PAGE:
Holding on to your property investment until it grows in value allows you to sell it at a higher price and achieve capital gain. For example, you purchased a property in 2018 at $900,000 and sold it in 2021 when its market value went up to $1.3 million. This means you earned $300,000.
Owning an investment property and becoming a landlord is costly. Aside from the interest repayments, you also need to factor in other expenses, such as maintenance costs, council and water rates and repair costs.
If your property is negatively geared, this means you may need to shoulder the additional fees that your rental income cannot cover. You might consider the hidden costs of buying a home in Australia.
Moreover, there’s also the possibility of not having tenants. The rental market is susceptible to changes, so there may be a time when your property sits empty. This leaves you without rental income, so you need to pay all the investment costs on your own.
The property market is highly competitive, so there’s no guarantee that your property will increase in value. If your rental property decreases in market value, you may lose more than you gain from the tax deductions.
Positive gearing vs negative gearing
Unlike its counterpart, positive gearing occurs when your rental income is higher compared to your investment costs, which gives you positive cash flow. This means that a positively geared property earns you an annual profit.
Here’s an example to help you have a clearer idea of how positive gearing is different from negative gearing. Let’s say that it costs you around $400 a week to own your investment property, and you charge $320 per week in rent. This gives you a weekly rental income of $80, which is $4,160 annually.
The passive income from your positively geared property can be a great source of cash flow and gives you the confidence to meet your loan repayments.
Who benefits from negative gearing?
With the risks associated with it, this investment strategy is not fit for all investors. To greatly benefit from negatively geared properties, you should:
- Have a reliable source of income: Since your property costs more than it generates, you may need to shoulder some of the expenses in maintaining your investment. You should have a stable source of cash flow to help you with that.
- Have a high income: Negative gearing works best for property investors who have higher salaries because of tax savings from the net loss. Moreover, having a high income can help you bear the losses.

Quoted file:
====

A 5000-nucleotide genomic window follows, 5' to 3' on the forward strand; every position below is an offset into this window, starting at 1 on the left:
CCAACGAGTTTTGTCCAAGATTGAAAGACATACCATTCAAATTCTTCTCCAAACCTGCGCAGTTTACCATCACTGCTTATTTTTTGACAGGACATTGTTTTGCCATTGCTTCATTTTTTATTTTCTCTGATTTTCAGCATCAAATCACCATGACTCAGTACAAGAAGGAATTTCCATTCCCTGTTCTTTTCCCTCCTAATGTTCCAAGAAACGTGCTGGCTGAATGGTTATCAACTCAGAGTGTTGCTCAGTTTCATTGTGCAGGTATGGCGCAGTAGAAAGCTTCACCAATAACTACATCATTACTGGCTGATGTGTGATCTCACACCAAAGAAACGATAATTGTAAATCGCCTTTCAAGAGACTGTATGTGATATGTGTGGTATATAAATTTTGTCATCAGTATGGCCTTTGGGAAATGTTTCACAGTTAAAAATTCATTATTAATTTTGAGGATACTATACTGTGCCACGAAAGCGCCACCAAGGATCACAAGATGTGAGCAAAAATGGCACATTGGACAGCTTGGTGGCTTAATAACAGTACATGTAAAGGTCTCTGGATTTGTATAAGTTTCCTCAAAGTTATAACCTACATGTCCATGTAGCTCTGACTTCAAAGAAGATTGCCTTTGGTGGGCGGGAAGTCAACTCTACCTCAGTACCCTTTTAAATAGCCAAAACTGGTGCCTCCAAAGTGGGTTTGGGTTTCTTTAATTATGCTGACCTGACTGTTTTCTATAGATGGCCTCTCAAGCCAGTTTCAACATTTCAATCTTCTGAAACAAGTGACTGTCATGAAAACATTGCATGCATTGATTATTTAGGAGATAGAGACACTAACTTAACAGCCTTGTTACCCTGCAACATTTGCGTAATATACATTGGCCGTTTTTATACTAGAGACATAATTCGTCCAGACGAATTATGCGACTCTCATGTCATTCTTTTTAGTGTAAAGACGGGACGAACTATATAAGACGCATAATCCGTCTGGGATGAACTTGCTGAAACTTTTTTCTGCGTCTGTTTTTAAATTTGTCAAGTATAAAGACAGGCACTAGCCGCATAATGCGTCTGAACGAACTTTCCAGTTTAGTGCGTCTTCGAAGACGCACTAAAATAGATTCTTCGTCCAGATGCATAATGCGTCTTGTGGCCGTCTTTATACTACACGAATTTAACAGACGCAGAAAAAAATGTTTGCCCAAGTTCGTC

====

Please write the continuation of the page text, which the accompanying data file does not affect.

- Have knowledge or expert support in the property market: With the danger of capital loss, you should have adequate knowledge about the market. This ensures that you carefully choose the right property, get the most out of your investment and achieve capital gain when you decide to sell it. To help you, you can get your FREE property report instantly.
Which is better: Negative gearing or positive gearing?
Choosing between the two options depends on your financial situation, goals and investment property.
You can choose to have a negatively geared investment if you can cover the losses out of your pockets and gain more from the tax benefits. For negative gearing to work in your favour, you should calculate your annual salary, rental income, outgoing costs and taxable income to ensure that you’re not losing more from your investment.
On the other hand, you may choose positive gearing if your priority is cash flow, and you are willing to pay capital gains tax. Positive gearing is especially beneficial to investors who are in the lower tax bracket and are looking to generate rental income. This gives you comfort knowing you have a passive income and enables you to build a buffer in case your financial situation takes a hit.
Is negative gearing worth it?
Whether this strategy is right for you or not depends on your financial circumstance and goals. If you have a reliable cash flow, and there’s a great chance that your property may increase in value, negative gearing can be worth the shot.
But before deciding between positive gearing and negative gearing, it’s best to consult with a financial adviser or tax agent. This way, you reap more benefits from the strategy you choose and achieve the lifestyle you want while minimising the risks of your investment.